What walking and singing taught me about stamina
Last week I started to tell you about the singing weekend I was on.
Those initial rehearsals were good and eventually everyone found their voice.
Then came performance time.
Photo by Neil Adamson
We knew from our director that we would have to walk from Wilberforce House to Hull Minster. This is a short route, no more than 5 – 10 minutes for most of us. And we’d be singing…….
Our rehearsals for this particular section lasted no more than 2-3 minutes. We were walking on the flat and essentially going around in circles. All whilst singing. All very simple and very easy.
Then we got to the real thing. Our performance in the gardens of Wilberforce House had gone well. Now for the walk and sing.
Imagine if you will, 50 singers of different ages and abilities, all having to file out of a tight space under a wet tree, slink through the museum building, outside to the old town of Hull. We grouped and regrouped, smiled and sang. And then the cobbles came. Now we had to walk, keep in time, stay with the rest of the group and sing – all whilst remaining upright on some very uneven cobbles, now wet from the wonderful downpour we’d just been subjected too.
When we reached the Minster there was a palpable sense of relief.
Why am I telling you this?
Well, you see when I was reflecting on this part of the performance I realised how like the child protection process that journey was.
We had found our voices and our bravery in the rehearsal room, now we had to put it into practice.
There were obstacles we knew about in our path, tackling then real time was much harder than what we had done in the safe space of the rehearsal room. Many of us found the pace hard, and discovered their stain was not what it used to be.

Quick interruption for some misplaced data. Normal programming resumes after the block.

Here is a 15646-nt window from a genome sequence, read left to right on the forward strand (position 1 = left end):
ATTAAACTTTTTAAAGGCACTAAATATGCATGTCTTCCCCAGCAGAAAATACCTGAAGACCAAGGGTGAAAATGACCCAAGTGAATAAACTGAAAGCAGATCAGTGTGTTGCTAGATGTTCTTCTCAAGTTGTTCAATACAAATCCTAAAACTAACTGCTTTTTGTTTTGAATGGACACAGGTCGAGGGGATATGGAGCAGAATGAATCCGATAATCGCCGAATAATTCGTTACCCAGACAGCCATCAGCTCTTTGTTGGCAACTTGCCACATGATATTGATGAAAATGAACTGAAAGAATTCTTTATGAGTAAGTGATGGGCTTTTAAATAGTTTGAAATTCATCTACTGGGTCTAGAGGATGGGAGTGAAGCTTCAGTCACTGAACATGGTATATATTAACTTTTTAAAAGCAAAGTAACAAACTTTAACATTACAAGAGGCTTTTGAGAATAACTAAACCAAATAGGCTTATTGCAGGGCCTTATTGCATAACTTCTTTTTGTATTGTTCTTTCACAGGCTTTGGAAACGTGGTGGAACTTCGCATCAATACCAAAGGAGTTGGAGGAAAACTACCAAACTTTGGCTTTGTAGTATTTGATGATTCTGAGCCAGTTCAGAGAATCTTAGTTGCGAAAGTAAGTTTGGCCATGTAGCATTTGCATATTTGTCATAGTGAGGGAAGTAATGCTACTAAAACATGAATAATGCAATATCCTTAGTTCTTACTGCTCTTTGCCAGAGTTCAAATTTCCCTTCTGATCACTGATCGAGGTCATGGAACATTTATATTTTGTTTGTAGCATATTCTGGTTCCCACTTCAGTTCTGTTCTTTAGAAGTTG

We needed to rely on each other to get us through.
And for me, that is so like the world of child protection. We develop our skills in the safe space of the training room. But when it comes to actually putting them into place, we often need a support system to help us out and keep our courage, bravery and stamina to keep going.
Working alone can be a very scary place, particularly when the obstacles start coming at you.
Who do you turn to when social services aren’t answering your call or say the case doesn’t meet threshold?
Who do you ask when you’re not sure of the next step?
Who can you bounce ideas off when it comes to ensuring your staff are trained and picking topics for discussion?
You need a community to help guide you through. A community you can rely on for support and a place you can seek answers.
If you want to join a community that gives you this and so much more, head over to the Online Safeguarding Academy. I’d love to welcome yo as part of our team.
The information contained above is provided for information purposes only. The contents of this blog are not intended to amount to advice and you should not rely on any of the contents of this blog. Professional advice should be obtained before taking or refraining from taking any action as a result of the contents of this blog. Katherine T Young Ltd & Kate Young disclaims all liability and responsibility arising from any reliance placed on any of the contents of this blog.
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